60  A central tenet of most learning theories is that learning occurs inside a person. Even social constructivist views, which hold that learning is a socially enacted process, promotes the principality of the individual (and her/his physical presence – i.e. brain-based) in learning. These theories do not address learning that occurs outside of people (i.e. learning that is stored and manipulated by technology). They also fail to describe how learning happens within organizations  George Siemens

61  Learning and knowledge rests in diversity of opinions.  Learning is a process of connecting specialized nodes or information sources.  Learning may reside in non-human appliances.  Capacity to know more is more critical than what is currently known  Nurturing and maintaining connections is needed to facilitate continual learning.  Ability to see connections between fields, ideas, and concepts is a core skill.

62  Currency (accurate, up-to-date knowledge) is the intent of all connectivist learning activities.  Decision-making is itself a learning process. Choosing what to learn and the meaning of incoming information is seen through the lens of a shifting reality. While there is a right answer now, it may be wrong tomorrow due to alterations in the information climate affecting the decision. George Siemens

63  Networks are a set of connected notes.  Nodes are anything that can be connected to another node.  Nodes can include: people, information, data, feelings, images, etc...  Learning can exist outside of people  It is more important to “know-where” to find things in your network than to “know-how” or “know-what”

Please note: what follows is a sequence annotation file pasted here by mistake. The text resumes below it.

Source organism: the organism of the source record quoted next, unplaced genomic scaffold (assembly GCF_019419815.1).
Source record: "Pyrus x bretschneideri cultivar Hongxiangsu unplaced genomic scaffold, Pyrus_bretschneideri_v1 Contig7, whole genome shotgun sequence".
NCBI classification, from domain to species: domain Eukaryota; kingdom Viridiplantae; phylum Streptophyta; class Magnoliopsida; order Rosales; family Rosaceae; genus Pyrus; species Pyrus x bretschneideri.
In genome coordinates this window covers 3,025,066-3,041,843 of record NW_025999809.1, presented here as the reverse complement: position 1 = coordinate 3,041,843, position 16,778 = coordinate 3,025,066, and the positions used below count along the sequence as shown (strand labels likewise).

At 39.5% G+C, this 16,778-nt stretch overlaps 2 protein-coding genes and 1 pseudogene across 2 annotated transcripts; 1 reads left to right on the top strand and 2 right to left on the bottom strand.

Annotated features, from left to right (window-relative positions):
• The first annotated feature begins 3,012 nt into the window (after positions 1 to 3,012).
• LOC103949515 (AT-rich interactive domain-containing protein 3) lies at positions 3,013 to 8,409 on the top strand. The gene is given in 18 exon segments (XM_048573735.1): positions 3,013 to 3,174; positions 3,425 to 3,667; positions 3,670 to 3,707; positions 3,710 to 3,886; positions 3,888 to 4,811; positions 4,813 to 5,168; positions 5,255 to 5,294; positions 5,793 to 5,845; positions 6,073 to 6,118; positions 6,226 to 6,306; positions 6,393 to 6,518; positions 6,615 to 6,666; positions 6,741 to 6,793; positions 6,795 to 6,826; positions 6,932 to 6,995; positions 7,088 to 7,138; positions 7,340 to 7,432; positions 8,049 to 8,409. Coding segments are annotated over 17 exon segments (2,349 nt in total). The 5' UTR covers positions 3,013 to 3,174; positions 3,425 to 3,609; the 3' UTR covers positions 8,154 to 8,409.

64  deyFxZw deyFxZw

65  MOOC! 

66  Twitter

67  Social Networking

68  RSS Feeds and Newsreaders

69  Bookmarking Apps

70  Search Engines

71  Any communication tool:   Webcam  Chat  VC  Discussion forums

72  Anywhere we can store data:  Databases  Intranets  Drives  WWW  Servers

73  Informal vs. formal learning  Is it really a new theory?  11/02/25/attacks-on-connectivism/ 11/02/25/attacks-on-connectivism/  review-of-connectivism-a-learning- theory-for-the-digital-age/ review-of-connectivism-a-learning- theory-for-the-digital-age/

74  Downes: Socialization should not be a goal of education.  Siemens: Groups are networks.

75  Connectivism or Constructivism? Which one do you connect with more? Why? Tag it #edit202 and #cvsc

76  technologies.wikispaces.com/Behavioris m,+Cognitivism,+Constructivism+%26+Co nnectivism technologies.wikispaces.com/Behavioris m,+Cognitivism,+Constructivism+%26+Co nnectivism

77  Scenario: Learning Pythagorean Theorem  Behaviourist: Practice, practice, practice  Cognitivist: Connect to prior knowledge. Show how it works.  Constructivist: Give real life application situations where the PT can be applied.  Connectivist: Here are 5 links that show how, why and applications of PT.

78  Scenario: Learning grammar rules  Behaviourist: Worksheets!  Cognitivist: Use mneumonics to remember rules. Practice in context.  Constructivist: Write stories, essays, etc... And correct grammar as you go.  Connectivist: Bookmark 5 good grammar sites and find a good grammar checking program.

79  BCCC3: Tweet me a scenario to discuss. Tag it #edit202 AND #bccc

80 Lorin Anderson

81 Andrew Churches

82

83

84  Technology influences society  Key theorists: Postman, McLuhan,  We are currently in the digital era.  The medium is the message.  Hot (low involvement) and cool (high involvement) media

85  "the study of media environments, the idea that technology and techniques, modes of information and codes of communication play a leading role in human affairs.”  The Media Ecology Association

86  Social Construction of Technology  Society and human action influence technology  Key theorists: Bijker, Pinch  Bicycle example  Symmetry  Closure